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vegans and vegeterians

Random9

Registered Member
although to some extent i understand vegans/vegetarians,what i don't understand is how both exist,i would assume that they would agree what exactly is considered abuse towards animals and there would only be one of them but that doesn't happen.
if a vegan considers eating eggs to somehow make animals suffer why won't a vegetarian agree?(or if a vegetarian consider eating eggs to not make animals suffer why wouldn't a vegan agree)
i mean suffering is pretty obvious,so there shouldn't be much to argue over.
could someone with more knowledge about vegans/vegetarians explain what ideas set them apart?
 

Merc

Problematic Shitlord
V.I.P.
I don't think vegans do it entirely because animals suffer, they just abstain from animal products as a whole because they don't wish to be a part of the cycle at all while vegetarians have no problems with some animal products but not the meat part of it.
 

Crouton

Ninja
V.I.P.
This is complicated. For the large part the reason vegetarians do not follow veganism isn't because they do not "agree" with the idea of it, but maybe they just haven't worked up to it yet.

I am a vegetarian who agrees wholeheartedly with vegans, and I would like to be vegan myself one day. The only reason I am not one already is due simply to my lack of self-control. Being vegetarian for me is easy. So easy that I don't even need to try. But being vegan would be very hard for me. There are hardly any restaurants in my whole town that serve vegan meals, and my family eats out a lot. So due to my current living arrangements being vegan wouldn't be practical for me.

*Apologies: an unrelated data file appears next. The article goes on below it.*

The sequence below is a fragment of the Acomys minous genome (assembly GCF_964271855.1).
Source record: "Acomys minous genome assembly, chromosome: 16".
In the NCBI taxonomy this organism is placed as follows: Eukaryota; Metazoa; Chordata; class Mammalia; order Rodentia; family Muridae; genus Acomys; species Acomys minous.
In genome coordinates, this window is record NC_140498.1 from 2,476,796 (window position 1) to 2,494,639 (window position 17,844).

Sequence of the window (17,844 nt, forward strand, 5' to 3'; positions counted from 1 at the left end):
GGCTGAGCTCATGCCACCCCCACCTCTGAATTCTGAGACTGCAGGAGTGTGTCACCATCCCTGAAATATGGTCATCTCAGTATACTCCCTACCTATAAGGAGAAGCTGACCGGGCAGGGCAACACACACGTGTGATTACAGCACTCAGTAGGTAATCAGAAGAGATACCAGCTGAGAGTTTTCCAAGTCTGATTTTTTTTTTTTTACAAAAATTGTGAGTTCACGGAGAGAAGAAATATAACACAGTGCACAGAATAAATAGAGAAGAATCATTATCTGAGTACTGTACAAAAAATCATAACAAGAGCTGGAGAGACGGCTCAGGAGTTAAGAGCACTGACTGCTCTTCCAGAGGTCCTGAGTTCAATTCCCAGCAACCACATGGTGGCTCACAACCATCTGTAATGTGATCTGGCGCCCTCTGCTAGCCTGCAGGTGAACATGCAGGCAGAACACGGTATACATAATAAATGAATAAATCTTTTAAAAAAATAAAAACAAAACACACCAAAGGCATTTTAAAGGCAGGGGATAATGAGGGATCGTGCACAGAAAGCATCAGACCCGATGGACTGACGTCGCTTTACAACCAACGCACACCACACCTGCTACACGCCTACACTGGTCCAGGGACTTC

I believe other vegetarians who are not vegans would fall into one of three categories.

1. They are like me and believe in veganism and what it stands for, and would like to one day become vegan themselves but haven't so far due to complications/difficulties.

2. They know the truth about dairy farms etc but just don't care. Maybe they believe the suffering isn't as great for those animals, not compared to the ones physically slaughtered for meat.

3. They are uneducated about the truth of diary farms etc so feel there is no harm in eating eggs and drinking milk etc.

Also, vegetarianism is usually a stepping stone to veganism. Most people don't turn vegan straight away, but they are vegetarian first. And a lot of vegetarians go pescetarian first. It's sort of like stepping stones that people take.
 
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Wade8813

Registered Member
A lot of it has to do with the motivation behind it. There are different reasons to be a vegetarian (health, avoiding cruelty to animals, etc), so the reasons to become a vegan might not entirely apply.

As Crouton implied, there's also the opportunity cost involved.

Recently I've been trying to eat healthier, but am not trying to eat healthy. I want the extra benefit of eating better, without the totality of sacrifice required to eat completely healthily. It's about diminishing marginal returns, to me.
 
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